And then there was Kate. Personally, I feel like Brown barely covered Kate in this book even though technically there is a chapter dedicated to her upbringing. I guess I feel like this: You know how when you watch The Crown, everyone’s favorite characters are the people around the Queen and never the Queen? It’s because even the writers of the show can’t really get their claws into Elizabeth II. We still don’t really know her personality or opinions, so in the absence of color we draw her as cold, regal, or painfully professional. She likes horses, she loved her husband, she’s too conflict-avoidant, she takes her job seriously….yeah, that’s not a personality. I trust she has one, but we’re not privy to it.
It’s an Elizabeth problem in The Crown and a Kate problem here. I would actually say Brown has a better handle on the Queen than the Duchess of Cambridge, which is interesting. Kate is basically described as a blessing handed down by the heavens on the House of Windsor (with a touch of irony, of course). She is beautiful, photogenic, a good wife, a good mother, and – most importantly – respectful of the monarchy. There are no skeletons in her closet, no scandals of her own making, and no visible angst. Almost everything is projection. Arguably, she is almost irritatingly perfect, which does in fact sometimes draw ire because there’s very little about her that can seen relatable.
Brown seems more interested at times into digging into Carole Middleton than adding flesh and blood to her daughter. Which brings me to one snapshot in Kate’s earlier years that Brown does touch upon, and which I don’t think I’ve ever raised here (though it’s possible I’ve just forgotten). When Kate graduated from Marlborough College in 2000 she had been accepted at Edinburgh University, but at the last minute she declined her spot, took a gap year, and applied to St. Andrews University – all after news broke that William would be matriculating there in the autumn of 2001.
The question has thus become: Did Kate change her university plans in the hopes of catching William’s attention (and, I suppose the logic follows, eventually marrying him)?
Biographers often lead you there and stop just short of saying a definitive yes, mainly because they can’t. We don’t know. Presumably only Kate can answer that question. If the answer is yes it certainly speaks to a steely determinism that feels a bit odd given the fact that they are currently – and happily – married. We now know that William and Kate likely encountered one another prior to University, so it’s not quite the same as Kate having a celebrity crush. But it’s still a bit strange, and it’s hard to imagine Kate’s parents signing off on such a seismic change of plans based on their teenage daughter liking a boy. (Unless of course you accept the narrative that Carole Middleton is a Mrs. Bennet-type figure trying to arrange socially ambitious marriages for her daughters.)
I’m agnostic on the subject. If this is the way it went down, I definitely find it odd and a bit off-putting. Then again, William and Kate are happy so I guess the proof is in the pudding? I also think it’s entirely possible – if not likelier – that other factors prompted Kate to change course and it’s all coincidental, if fortuitous. I will also say this: Given how Kate embarked on her royal life (which is to say, slowly and quietly), I don’t think she is a woman who was enthralled by the idea of becoming a “princess.” If the onset of her relationship with William had any strategy behind it, I do think it was based on him, not his title. And God knows, she had plenty of time to learn about the downsides to royal life before accepting his proposal.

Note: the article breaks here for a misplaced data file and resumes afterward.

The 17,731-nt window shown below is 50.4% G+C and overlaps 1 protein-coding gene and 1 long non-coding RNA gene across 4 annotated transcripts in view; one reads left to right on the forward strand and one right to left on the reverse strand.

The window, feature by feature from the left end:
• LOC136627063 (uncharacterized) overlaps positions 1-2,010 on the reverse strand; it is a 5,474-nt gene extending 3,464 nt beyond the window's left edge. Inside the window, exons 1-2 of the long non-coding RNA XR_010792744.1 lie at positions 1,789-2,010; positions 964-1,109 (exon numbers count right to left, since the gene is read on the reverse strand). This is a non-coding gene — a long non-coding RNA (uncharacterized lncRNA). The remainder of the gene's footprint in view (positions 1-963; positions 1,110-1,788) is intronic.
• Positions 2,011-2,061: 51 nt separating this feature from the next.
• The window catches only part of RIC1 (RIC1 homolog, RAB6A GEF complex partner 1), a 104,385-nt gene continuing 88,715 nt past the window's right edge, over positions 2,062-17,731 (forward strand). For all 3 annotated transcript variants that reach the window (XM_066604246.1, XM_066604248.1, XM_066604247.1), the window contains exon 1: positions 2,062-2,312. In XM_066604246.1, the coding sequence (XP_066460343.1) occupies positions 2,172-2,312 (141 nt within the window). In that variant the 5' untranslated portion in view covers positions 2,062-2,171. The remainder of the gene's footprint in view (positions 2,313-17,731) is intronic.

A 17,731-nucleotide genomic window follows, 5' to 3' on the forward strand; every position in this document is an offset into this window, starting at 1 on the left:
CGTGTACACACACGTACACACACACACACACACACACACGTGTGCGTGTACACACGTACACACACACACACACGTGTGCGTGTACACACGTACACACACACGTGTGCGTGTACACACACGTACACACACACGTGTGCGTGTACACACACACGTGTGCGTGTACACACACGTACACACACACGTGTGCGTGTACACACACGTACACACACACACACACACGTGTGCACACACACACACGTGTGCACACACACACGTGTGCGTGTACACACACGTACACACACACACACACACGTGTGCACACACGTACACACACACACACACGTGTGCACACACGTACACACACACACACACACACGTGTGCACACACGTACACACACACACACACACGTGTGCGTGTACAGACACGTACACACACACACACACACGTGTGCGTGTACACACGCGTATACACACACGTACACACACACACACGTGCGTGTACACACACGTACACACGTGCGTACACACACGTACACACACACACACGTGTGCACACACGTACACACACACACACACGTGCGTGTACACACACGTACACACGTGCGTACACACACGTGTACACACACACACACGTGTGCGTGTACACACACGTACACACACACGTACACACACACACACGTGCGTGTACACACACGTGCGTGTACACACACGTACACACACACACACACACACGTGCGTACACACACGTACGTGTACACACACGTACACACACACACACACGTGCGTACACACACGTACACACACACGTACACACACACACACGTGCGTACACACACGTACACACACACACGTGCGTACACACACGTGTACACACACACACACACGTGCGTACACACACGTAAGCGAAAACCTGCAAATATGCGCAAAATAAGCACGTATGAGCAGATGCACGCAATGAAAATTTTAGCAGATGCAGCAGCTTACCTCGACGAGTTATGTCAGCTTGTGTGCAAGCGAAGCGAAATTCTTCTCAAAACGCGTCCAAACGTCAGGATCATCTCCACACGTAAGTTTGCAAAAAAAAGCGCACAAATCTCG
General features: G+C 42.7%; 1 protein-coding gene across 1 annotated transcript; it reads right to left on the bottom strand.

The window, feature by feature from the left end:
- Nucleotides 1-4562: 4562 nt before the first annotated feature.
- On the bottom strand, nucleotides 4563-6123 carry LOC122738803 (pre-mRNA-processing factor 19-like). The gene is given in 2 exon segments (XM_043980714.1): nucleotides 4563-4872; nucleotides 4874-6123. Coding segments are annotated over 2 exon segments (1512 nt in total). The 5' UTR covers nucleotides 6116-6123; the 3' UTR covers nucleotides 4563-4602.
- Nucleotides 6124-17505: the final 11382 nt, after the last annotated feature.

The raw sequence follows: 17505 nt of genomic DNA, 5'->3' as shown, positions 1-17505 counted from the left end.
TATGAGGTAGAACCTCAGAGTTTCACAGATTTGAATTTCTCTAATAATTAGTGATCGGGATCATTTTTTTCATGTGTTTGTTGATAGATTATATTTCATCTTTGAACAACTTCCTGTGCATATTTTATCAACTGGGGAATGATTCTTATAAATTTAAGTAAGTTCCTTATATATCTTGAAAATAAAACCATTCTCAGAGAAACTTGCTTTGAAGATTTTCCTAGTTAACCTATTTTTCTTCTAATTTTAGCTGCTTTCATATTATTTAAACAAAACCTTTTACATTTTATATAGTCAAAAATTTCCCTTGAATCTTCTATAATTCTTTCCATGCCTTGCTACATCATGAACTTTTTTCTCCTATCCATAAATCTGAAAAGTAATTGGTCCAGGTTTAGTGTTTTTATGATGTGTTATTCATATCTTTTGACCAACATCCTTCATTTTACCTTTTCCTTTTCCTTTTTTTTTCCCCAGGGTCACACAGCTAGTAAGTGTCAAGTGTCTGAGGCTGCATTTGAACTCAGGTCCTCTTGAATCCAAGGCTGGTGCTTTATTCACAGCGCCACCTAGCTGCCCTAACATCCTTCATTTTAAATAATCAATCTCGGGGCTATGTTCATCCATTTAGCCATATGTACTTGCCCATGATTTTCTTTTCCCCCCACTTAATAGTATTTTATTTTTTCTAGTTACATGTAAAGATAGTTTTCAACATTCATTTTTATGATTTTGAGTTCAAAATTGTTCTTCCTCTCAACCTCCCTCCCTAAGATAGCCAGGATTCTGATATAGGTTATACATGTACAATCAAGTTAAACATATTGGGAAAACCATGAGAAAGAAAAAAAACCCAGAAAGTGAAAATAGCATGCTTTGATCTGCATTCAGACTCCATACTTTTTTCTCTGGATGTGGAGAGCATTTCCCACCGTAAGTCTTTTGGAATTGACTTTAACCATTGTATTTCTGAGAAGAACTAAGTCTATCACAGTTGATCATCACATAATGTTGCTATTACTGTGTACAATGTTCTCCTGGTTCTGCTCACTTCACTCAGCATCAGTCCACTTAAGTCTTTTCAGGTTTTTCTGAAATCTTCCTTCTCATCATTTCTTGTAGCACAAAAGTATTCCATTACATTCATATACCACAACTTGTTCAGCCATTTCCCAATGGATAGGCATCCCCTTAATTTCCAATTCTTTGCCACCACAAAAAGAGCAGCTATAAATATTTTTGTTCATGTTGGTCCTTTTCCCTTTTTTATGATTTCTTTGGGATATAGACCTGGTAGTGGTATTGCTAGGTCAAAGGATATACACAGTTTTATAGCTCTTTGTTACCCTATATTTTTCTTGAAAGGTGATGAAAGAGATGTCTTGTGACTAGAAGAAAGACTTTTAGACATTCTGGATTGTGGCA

I’d actually love to hear what you all think.
The most acidic commentary on Kate comes from her years post-graduation and pre-engagement, so 2005-2010. She was living in London, only occasionally working, and tabloids reported on her endlessly, though those “reports” were essentially just her walking to and from her Chelsea flat and various West London clubs. The overarching thesis on those years is that it wasn’t so much that Kate had trouble finding her professional path, it’s that finding a professional path at all came second to her in prioritizing her relationship with – and thus availability to – William. And I will admit, this aspect of Kate’s trajectory is the one that I find the hardest relate to.
We’ve seen a definite shift in Kate over the last couple years. Whether that has to do with the presence of Meghan on the scene for a while, her having completed her family, or simply comfort with the job – or some amalgam of all three – I don’t know, but it’s worth bearing in mind that for a long time there was a steady side eye at Kate’s work ethic and how seemingly retro she appeared in comparison to the experience most women her age live. That narrative was still extremely present when Meghan’s relationship with Harry truly took off in the public sphere in 2017, and it’s also worth remembering that there was a very real period of time when Meghan was met with excitement from the press because it was believed she would have a comfort with publicity and public life that Kate lacked. Meghan was applauded for her career and activism, as well as the speed with which she seemingly embraced wanting to double down on royal duties.
The sharp turnabout that happened over the course of 2018 and 2019 is all the more remarkable against that origin story.
The closest we get to a strong opinion from Brown on Kate before she became duchess is this:
“But Love and Strategy would be a good name for a Kate Middleton perfume. A Trollopian longing for social validation and an irrepressible desire to marry up cannot be overestimated even if it bubbled serenely below the surface.”
And yet, Kate is also one of the most successful brides since Mary of Teck married the future George V in 1893. So, if she had a master plan, then it’s only fair to note that it worked – for her, for William, and for the rest of the Royal Family.